Weak hypercharge

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Flavour in particle physics
Flavour quantum numbers:

Related quantum numbers:


Combinations:

  • Hypercharge: Y
    • Y = (B + S + C + B′ + T)
    • Y = 2 (QI3)
  • Weak hypercharge: YW
    • YW = 2 (QT3)
    • X + 2YW = 5 (BL)

Flavour mixing

The weak hypercharge in particle physics is a quantum number relating the electric charge and the third component of weak isospin. It is conserved[clarification needed] and is similar to the Gell-Mann–Nishijima formula for the hypercharge of strong interactions (which is not conserved). It is frequently denoted YW and corresponds to the gauge symmetry U(1).[1]

Definition[edit]

It is the generator of the U(1) component of the electroweak gauge group, SU(2)×U(1) and its associated quantum field B mixes with the W3 electroweak quantum field to produce the observed Z gauge boson and the photon of quantum electrodynamics.

Weak hypercharge, usually written as YW, satisfies the equality:

\qquad Q = T_3 + {Y_{\rm W} \over 2}

where Q is the electrical charge (in elementary charge units) and T3 is the third component of weak isospin. Rearranging, the weak hypercharge can be explicitly defined as:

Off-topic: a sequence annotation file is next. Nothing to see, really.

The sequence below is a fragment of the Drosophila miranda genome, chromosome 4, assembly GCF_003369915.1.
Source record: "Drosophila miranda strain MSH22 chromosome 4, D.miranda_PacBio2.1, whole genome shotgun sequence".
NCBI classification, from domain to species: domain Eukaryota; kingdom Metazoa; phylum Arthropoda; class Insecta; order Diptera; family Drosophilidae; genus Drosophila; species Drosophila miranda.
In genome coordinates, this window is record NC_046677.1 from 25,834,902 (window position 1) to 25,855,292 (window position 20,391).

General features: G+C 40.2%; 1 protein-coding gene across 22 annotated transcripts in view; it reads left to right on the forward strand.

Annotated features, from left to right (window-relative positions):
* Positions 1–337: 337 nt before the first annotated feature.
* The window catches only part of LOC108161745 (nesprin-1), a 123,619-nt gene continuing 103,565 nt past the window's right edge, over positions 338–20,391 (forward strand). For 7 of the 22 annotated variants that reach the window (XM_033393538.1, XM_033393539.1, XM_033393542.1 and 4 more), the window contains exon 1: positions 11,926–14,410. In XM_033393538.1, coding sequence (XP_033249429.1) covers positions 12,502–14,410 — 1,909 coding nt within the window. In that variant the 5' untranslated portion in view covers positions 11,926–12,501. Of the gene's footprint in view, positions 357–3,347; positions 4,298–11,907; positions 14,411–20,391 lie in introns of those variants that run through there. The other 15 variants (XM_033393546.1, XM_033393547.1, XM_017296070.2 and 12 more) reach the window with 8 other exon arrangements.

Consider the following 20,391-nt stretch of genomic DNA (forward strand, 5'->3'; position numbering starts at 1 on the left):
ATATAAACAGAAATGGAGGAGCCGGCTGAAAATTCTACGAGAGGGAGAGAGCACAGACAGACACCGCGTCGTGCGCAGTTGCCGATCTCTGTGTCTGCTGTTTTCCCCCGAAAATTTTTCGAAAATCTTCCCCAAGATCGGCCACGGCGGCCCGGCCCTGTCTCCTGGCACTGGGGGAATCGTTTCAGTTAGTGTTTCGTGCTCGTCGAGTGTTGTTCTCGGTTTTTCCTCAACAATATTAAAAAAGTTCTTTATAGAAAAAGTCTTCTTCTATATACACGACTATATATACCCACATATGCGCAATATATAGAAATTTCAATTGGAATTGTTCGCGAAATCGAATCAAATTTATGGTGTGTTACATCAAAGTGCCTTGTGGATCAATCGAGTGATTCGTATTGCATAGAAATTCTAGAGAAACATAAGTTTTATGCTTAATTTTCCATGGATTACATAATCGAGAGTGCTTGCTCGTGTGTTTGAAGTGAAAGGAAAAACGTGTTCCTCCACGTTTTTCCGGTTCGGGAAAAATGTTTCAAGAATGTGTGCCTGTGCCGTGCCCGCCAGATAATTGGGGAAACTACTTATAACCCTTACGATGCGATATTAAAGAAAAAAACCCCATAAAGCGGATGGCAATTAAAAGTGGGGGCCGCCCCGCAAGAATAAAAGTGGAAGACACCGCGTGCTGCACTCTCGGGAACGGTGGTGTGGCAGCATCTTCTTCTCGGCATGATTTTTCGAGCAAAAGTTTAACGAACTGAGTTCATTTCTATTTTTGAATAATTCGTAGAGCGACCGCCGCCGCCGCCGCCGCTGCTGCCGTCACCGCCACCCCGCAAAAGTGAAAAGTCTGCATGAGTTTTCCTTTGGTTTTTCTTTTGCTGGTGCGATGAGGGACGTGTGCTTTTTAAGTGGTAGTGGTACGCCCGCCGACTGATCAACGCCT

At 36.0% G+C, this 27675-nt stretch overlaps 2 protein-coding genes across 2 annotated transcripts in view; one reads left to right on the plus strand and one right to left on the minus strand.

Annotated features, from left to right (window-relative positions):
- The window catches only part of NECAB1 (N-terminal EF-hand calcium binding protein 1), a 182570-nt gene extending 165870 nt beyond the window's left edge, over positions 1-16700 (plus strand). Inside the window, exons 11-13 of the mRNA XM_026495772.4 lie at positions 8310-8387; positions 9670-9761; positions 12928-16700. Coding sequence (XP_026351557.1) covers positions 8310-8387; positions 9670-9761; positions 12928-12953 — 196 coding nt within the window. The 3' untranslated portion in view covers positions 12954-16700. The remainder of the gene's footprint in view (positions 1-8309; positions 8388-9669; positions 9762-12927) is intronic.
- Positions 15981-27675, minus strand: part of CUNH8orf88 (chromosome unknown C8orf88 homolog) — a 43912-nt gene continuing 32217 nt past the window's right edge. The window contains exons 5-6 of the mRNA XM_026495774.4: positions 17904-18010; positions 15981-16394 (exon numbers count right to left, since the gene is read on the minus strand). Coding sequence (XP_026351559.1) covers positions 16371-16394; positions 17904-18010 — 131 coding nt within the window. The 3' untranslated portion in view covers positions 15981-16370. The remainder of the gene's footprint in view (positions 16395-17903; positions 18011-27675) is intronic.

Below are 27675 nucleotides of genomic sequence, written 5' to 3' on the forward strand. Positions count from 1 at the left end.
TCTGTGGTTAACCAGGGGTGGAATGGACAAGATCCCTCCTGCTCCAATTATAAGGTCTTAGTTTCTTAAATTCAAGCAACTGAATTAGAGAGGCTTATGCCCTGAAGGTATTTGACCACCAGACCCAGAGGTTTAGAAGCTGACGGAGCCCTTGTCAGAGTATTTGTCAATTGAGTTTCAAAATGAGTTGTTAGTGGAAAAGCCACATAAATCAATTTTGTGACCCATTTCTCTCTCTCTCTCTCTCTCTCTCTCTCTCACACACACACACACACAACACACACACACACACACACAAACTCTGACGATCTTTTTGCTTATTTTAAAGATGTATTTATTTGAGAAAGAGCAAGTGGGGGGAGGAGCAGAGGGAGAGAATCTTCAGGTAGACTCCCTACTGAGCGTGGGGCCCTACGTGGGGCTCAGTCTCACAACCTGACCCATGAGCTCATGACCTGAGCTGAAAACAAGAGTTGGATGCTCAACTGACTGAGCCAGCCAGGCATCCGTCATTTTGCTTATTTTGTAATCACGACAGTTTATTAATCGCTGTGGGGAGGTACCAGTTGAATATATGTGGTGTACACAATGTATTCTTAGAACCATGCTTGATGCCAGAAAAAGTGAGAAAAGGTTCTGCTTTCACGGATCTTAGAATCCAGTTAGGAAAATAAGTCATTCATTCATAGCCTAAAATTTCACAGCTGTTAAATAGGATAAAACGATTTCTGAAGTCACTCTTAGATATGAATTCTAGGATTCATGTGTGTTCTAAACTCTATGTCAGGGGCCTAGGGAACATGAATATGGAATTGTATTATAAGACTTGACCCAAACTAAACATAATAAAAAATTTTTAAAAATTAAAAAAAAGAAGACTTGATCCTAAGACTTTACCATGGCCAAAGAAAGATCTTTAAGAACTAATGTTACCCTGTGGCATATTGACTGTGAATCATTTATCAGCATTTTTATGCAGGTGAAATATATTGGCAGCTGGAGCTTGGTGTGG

\qquad Y_{\rm W} = 2(Q - T_3)
left-handed el. charge
Q
weak isospin
T3
weak
hyper-
charge
YW
right-handed el. charge
Q
weak isospin
T3
weak
hyper-
charge
YW
Leptons ν
e
, ν
μ
, ν
τ
0 +1/2 −1 Do not interact (if exist at all)
e, μ, τ −1 −1/2 −1 e
R
, μ
R
, τ
R
−1 0 −2
Quarks u, c, t +2/3 +1/2 +1/3 u
R
, c
R
, t
R
+2/3 0 +4/3
d, s, b
−1/3 −1/2 +1/3 d
R
, s
R
, b
R
−1/3 0 −2/3

Note: sometimes weak hypercharge is scaled so that

\qquad Y_{\rm W} = Q - T_3

although this is a minority usage.[2]

Hypercharge assignments in the Standard Model are determined up to a twofold ambiguity by demanding cancellation of all anomalies.

Baryon and lepton number[edit]

Weak hypercharge is related to baryon number minus lepton number via:

X + 2Y_{\rm W} = 5(B - L) \,

where X is a GUT-associated conserved quantum number. Since weak hypercharge is also conserved[clarification needed] this implies that baryon number minus lepton number is also conserved, within the Standard Model and most extensions.[clarification needed]

Neutron decay[edit]

np + e + ν
e

Hence neutron decay conserves baryon number B and lepton number L separately, so also the difference B − L is conserved.

Proton decay[edit]

Proton decay is a prediction of many grand unification theories.

p+e+ + π0e+ + 2γ

Hence proton decay conserves B − L, even though it violates both lepton number and baryon number conservation.

See also[edit]

Notes[edit]

  1. ^ J. F. Donoghue, E. Golowich, B. R. Holstein (1994). Dynamics of the standard model. Cambridge University Press. p. 52. ISBN 0-521-47652-6. 
  2. ^ M. R. Anderson (2003). The mathematical theory of cosmic strings. CRC Press. p. 12. ISBN 0-7503-0160-0.